Film  Technology   ·   07 Sep   ·   06:09 AM   ·   2 minutes Read

Project CTRL + S ArtsEquator


“Without funding, good intention and revolutionary zeal can only take you so far.” That is a line from an open letter published by Kathy Rowland, one of the founding members of ArtsEquator, a registered charity that publishes South East Asian art news and reviews on its website.

If you are not familiar with ArtsEquator, maybe you can start here with Joel Tan’s An Elder Millennial’s Guide to Classic Singapore TV & Movies, a highly digestible and nostalgic walk through Singapore’s golden TV and movie years. There’s Phua Chu Kang, Under One Roof, Singapore Dreaming and of course, Growing Up.

Rowland’s letter, published on the 2nd of September, is an open appeal of sorts, where she first has us visualize ArtsEquator as a mythical beast and then, as the letter concludes, as an endangered animal.

She reveals that ArtsEquator, like many other arts media organisations, have been hard-hit by the pandemic. And pandemic aside, arts content in local media in recent years have either been reduced or cut completely. Yet, were it not for the pandemic, she is confident that they would have hung on.

For although much of their content was fiercely independent, they also nurtured alternative income streams in the form of paid advertorials and working with arts organisations on projects. But the pandemic had swallowed up all of that. It also brought bad news: that though the National Arts Council would not cut funding completely, it had deigned to reject their proposal for a grant that would sustain them for the next three years.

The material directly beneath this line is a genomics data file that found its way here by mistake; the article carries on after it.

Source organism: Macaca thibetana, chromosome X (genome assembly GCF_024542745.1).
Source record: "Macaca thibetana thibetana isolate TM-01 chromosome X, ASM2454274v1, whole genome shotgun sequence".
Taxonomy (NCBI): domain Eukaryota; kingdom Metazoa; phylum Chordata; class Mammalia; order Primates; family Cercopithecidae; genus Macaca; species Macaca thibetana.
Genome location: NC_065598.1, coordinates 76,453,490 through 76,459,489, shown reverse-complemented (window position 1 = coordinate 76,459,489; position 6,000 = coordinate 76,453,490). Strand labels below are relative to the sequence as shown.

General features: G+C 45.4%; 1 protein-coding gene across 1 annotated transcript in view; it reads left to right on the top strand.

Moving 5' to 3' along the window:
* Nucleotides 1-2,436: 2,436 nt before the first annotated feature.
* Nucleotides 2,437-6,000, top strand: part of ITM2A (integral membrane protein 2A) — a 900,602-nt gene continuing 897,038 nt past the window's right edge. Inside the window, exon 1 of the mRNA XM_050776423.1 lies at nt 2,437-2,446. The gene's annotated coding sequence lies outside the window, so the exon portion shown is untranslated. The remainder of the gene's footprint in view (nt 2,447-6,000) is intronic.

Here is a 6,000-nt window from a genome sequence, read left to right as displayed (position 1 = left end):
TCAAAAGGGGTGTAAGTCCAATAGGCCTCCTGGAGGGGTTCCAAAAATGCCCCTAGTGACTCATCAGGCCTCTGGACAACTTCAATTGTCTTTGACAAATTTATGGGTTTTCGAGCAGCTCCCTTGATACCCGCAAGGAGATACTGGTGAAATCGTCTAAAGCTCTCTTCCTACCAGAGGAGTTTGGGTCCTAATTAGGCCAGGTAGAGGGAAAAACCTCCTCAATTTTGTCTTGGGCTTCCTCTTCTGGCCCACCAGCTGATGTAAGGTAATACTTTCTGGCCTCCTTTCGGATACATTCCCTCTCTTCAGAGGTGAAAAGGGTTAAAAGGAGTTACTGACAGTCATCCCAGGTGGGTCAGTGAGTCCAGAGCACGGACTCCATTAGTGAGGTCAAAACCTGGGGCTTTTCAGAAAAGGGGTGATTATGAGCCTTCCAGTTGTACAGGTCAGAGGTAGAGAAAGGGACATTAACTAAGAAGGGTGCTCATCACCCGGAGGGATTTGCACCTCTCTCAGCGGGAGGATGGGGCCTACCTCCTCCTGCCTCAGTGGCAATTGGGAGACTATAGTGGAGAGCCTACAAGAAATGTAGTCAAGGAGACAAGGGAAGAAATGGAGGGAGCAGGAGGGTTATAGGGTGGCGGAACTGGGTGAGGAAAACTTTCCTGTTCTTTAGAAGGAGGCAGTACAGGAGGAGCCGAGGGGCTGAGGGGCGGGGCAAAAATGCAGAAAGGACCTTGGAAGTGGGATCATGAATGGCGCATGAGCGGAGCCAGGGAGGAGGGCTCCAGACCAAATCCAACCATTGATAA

Unwilling to keep scaling back on its coverage on the arts, ArtsEquator decided to fundraise, to stay in the game for thought-provoking arts content. Donations start at just $20.

Click here to visit ArtsEquator’s fundraising page.

Still here? Why not check out more of ArtsEquator’s great coverage of Singapore’s artists, like Sam Lo, also known as the one who did this:

Or check out this cheeky piece about the dangers of quoting Singaporean poetry out of context.

What is your level of involvement with the arts in Singapore? Do you feel that “all art is quite useless”?